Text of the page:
He paid a debt He did not owe

I have a son, two of them in fact, and I love them more than life itself. There’s nothing I wouldn’t do for them and I would never turn my back on them.

So as I prepare for Good Friday, as a precursor to Sunday’s triumphant Easter, I admit I am struggling with the part in the Passion narrative where Jesus Christ is forsaken by God the Father.
Everyone learns in Sunday School that Jesus was crucified as the “Lamb of God to forever pay the penalty for the sin of mankind. In the process, all of the sin of human existence is placed squarely on His shoulders, and Jesus is forsaken by the Father (Matthew 27:46, Mark 15:34).

A deeper study of fundamental Christian theology reveals that, in this act, the sinless and morally pure Jesus bore the blame for that which He was not a part. Or, to put it simply, He “took the rap” for a vast multitude of crimes that He didn’t commit. Or, as the Apostle Paul wrote to the Corinthian church, the one without sin became sin (II Cor. 5:21) to purchase the salvation of many.

So the Lord turns away and Jesus Christ is forsaken. A few moments later, Jesus dies. Abandoned. Alone.

As my family and I have been reading about the life and death of Jesus this week (and chasing all the tangential questions our children ask) I’ve spent more than one “dark night of the soul” this week contemplating that moment. That moment when God looked at His beloved Son and saw every murderer, every criminal, every blasphemer, and every transgression along the great winding corridor of human existence.

By submitting Himself to this judgment, the Father poured out a His wrath upon the Son. For the first time Jesus experienced a separation from the father, to spare many from just such an eternal fate.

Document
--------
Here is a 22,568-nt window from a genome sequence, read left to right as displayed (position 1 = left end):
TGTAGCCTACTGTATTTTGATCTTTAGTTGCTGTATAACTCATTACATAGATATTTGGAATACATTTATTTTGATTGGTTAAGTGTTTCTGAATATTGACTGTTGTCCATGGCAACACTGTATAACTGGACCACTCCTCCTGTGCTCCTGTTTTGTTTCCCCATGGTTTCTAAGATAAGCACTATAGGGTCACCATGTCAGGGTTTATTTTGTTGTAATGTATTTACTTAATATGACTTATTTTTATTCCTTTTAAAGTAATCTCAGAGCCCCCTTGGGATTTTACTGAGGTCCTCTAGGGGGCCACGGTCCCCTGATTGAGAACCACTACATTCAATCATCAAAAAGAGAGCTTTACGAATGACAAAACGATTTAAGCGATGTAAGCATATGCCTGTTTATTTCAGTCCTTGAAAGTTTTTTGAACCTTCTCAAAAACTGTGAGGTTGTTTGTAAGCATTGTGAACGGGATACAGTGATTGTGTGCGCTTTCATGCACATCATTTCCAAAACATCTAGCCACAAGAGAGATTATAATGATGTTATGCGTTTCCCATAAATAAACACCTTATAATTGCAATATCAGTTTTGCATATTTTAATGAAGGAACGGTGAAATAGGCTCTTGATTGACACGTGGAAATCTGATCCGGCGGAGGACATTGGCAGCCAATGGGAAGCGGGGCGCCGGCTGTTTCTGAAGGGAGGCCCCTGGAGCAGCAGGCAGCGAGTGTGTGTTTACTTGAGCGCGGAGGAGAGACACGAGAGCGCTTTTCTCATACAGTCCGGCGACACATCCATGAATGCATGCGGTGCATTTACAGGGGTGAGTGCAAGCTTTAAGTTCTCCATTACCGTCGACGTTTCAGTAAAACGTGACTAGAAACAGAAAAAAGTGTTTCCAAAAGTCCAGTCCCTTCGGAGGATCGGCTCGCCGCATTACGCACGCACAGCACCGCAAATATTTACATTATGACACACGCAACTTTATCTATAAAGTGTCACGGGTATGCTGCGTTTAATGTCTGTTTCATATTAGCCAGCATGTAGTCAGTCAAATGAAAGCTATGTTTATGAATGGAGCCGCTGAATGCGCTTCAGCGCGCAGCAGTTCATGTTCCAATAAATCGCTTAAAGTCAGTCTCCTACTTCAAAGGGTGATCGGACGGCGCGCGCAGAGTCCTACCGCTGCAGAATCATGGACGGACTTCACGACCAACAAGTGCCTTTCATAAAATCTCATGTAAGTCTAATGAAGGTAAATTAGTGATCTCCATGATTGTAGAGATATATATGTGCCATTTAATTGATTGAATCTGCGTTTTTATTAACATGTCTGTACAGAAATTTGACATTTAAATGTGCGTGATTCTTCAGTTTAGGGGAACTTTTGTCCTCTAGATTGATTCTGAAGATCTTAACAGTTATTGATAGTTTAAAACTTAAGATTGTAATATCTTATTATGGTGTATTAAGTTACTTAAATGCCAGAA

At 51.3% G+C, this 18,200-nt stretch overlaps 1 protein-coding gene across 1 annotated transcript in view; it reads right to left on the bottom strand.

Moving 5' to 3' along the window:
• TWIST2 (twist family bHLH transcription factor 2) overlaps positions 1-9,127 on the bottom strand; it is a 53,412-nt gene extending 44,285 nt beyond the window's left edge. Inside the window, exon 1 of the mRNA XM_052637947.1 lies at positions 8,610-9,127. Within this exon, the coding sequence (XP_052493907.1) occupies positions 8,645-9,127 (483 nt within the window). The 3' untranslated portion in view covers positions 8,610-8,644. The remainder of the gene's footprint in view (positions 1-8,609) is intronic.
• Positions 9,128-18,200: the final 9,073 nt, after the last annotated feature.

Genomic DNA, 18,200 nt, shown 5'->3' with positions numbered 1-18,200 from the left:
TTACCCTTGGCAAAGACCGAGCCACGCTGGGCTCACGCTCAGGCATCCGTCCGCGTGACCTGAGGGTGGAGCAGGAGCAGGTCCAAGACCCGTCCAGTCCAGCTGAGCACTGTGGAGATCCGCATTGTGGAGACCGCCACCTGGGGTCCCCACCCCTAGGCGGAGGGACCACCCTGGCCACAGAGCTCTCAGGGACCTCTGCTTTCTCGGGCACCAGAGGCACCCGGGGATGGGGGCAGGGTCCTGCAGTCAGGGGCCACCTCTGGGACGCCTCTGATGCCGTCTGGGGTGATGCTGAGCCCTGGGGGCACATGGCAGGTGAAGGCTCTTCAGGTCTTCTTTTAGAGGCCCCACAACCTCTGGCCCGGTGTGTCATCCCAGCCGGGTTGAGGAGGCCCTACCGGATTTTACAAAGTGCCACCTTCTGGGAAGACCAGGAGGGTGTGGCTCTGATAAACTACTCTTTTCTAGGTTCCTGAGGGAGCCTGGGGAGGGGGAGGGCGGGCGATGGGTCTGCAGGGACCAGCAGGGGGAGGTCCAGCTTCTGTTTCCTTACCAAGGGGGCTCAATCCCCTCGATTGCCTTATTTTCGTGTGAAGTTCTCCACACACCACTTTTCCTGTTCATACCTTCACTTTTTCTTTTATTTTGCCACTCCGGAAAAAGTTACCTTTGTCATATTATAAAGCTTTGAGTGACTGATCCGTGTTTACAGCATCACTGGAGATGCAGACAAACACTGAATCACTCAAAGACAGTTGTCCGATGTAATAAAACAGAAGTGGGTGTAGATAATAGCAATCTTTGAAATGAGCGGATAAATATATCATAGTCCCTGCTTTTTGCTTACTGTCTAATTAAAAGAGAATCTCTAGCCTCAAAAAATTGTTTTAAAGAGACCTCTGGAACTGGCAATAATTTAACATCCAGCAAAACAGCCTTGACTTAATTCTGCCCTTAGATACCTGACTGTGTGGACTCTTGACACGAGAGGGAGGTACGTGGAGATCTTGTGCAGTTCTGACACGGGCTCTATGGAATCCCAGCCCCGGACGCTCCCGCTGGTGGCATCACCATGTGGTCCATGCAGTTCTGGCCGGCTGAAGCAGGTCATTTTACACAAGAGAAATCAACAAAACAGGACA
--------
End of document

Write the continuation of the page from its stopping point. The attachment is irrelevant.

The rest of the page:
My children are my delight. They are each tiny wonders to me. No other human being holds me enthralled as much as they do, with the only possible exception being my wife. I believe God imprints an aspect of His own delight for children into parents. Notice how our souls are well-pleased when our children do well, and how our hearts are broken when they falter.

So how does God endure the death of Christ on the cross? The biblical narrative describes how the sky grows dark, the earth shakes, and the great curtain within the Temple is torn in half. Not unlike a heartbroken parent. Heaven and earth wear a mourning black and robes are rent in despair.

We would all do well to linger for a moment in this.

In imagining this scene of events, I wonder if we often do so in a sterile or stoic manner: picturing a grim-faced Jesus and a stern task-master-like “Jehovah” meting out a legalistic and purely punitive metaphysical exchange. But in this (as is so often the case) there is far more to the story, and it ain’t called the “Passion” story for nothing.

“No one takes my life from me,” Jesus tells his followers. “I lay it down of my own accord. I have authority to lay it down, and I have authority to take it up again. This charge I have received from my Father.”

The death of Jesus on the cross, like so much of His life, is one instance of giving after the next. Jesus is constantly giving of Himself to and for others.

People are hungry, so He feeds them. They are sick, so He heals them. They are ignorant of the truth, so He teaches them. They are oppressed by other men, so He shows them how to become truly free. They are bound by death, so He purchases eternal life for them. They are held captive by sin, so He sends them His spirit. They stumble and fall, yet He prays for them and holds fast to them.

Again and again, you see Jesus giving of Himself for the good of others and to the glory of God.

Even as the Lord knew the awful penalty His son would have to endure, He also knew the greater victory that was yet to come. That there was a bigger picture than a single dark day in Judæa. During this holy week, let us first dwell upon the holiness of Friday before all thoughts turn toward resurrection Sunday.

I like to say that “you can’t appreciate the sweet without the sour” and without the agony of the cross, there’s nothing to celebrate about an empty tomb.


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